If the issue was that you think you have different fathers, but the same mother, then an Xdna test would help with that. A man has only one X to pass on to daughters. Every female child a man fathers will have that X. So if I ever come across my lost older half-sister, born in South Carolina, that my father also abandoned, we could have our Xdna. I have at least two younger half-brothers that I know of. One my father raised, the other was given up for adoption in Texas. Then who knows how many left behind in Vietnam.
              I am my mothers only child.
              Years ago I met the one my father raised. I don't know the names of the other ones.
              Last edited by ~Elizabeth~; 22nd November 2009, 06:24 PM.

              Comment


              • #8
                I realize my situation may sound almost fairy tale! I assure you it is not. I didn't even believe my father when he told me my real birth situation. But, years after he passed away, when I was only 17, a family friend called me on her dying bed. She said she could not rest in peace with out at least telling me what my mother had told her. 20 years later at over 80 years old, she keeps her silence.

                Our dear family friend told me a nurse named M. Robeson told my father it was okay if his daughter didn't make it. She could solve the problem. Since my mother was very ill and birthing her baby put her in a situation that she was kept asleep for almost 8 days was ok. It would work. These were midwives in Eastern Kentucky in 1955 and how they practiced nursing daily in the hills of Eastern Kentucky.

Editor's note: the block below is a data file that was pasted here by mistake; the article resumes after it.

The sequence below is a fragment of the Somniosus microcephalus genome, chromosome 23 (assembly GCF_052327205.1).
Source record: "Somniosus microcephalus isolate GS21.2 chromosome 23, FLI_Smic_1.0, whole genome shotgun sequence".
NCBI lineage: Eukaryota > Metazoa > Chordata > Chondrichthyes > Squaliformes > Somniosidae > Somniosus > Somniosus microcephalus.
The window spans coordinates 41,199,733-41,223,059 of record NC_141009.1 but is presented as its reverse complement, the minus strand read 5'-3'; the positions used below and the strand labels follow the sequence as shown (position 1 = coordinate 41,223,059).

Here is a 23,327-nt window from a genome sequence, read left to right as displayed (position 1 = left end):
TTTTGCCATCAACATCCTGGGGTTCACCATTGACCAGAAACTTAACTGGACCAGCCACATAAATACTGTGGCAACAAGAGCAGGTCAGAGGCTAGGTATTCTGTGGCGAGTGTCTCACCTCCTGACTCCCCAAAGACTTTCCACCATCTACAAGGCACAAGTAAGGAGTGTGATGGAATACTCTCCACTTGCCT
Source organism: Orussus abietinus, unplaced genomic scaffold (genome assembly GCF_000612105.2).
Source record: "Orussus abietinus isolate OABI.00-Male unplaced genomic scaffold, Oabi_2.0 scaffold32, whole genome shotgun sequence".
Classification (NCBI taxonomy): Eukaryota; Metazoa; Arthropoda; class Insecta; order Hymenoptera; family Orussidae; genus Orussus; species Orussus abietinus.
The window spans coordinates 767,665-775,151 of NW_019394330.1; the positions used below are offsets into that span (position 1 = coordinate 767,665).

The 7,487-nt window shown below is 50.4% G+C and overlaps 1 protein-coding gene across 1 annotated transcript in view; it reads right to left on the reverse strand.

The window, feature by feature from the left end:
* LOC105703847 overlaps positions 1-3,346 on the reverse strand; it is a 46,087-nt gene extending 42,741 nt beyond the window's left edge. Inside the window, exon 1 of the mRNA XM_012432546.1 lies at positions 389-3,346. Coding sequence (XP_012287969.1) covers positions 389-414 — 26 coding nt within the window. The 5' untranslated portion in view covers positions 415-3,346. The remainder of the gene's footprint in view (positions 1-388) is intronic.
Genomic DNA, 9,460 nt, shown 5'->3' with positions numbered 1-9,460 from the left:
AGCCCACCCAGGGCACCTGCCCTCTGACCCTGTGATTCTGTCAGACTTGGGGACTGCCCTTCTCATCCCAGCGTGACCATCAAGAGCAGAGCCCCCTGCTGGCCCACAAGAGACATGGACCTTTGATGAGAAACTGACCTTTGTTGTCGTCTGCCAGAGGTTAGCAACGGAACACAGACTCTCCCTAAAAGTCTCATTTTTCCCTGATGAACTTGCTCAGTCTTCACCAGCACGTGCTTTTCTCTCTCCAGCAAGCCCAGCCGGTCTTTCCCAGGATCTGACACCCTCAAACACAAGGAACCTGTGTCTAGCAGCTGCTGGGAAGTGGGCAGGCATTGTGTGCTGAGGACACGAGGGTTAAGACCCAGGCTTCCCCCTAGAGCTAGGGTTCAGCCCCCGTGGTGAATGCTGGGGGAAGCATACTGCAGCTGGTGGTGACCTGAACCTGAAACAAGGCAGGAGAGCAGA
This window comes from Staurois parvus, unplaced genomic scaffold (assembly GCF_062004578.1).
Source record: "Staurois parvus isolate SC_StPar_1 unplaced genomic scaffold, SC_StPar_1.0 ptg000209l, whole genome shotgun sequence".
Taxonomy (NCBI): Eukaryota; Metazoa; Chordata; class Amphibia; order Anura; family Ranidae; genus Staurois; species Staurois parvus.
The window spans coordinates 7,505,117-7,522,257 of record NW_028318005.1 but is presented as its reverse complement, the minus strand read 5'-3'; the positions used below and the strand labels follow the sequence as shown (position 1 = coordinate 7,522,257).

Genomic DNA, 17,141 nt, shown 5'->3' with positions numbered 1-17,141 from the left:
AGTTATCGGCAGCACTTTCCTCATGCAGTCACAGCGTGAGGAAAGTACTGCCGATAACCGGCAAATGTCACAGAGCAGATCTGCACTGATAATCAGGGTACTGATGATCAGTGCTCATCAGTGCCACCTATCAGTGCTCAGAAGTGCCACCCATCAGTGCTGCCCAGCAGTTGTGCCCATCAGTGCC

My mother according to our mutual family friend, said she held her baby, then was so ill they allowed her to sleep for over a week. When she awoke, she held a different baby girl. The difference were that my parents were very Native American in features, she held a baby girl with light skin, blue eyes and blonde hair. That was most difficult for her since I was her 3rd child and the other two were very much Native American in looks and features, after my birth, the rest look the same her her and my father. She went on to give birth to 5 more children with only one of eight looking more Swedish or Finnish, etc. Thus, the U8a1 haplogroup I am in.

                When our family friend became obviously very ill, she did not want to keep anything in her heart that did not make her feel good about herself nor pass on with secrets she could not live nor die with. She called me and told me the same story my father had told me back when I was of grade school age.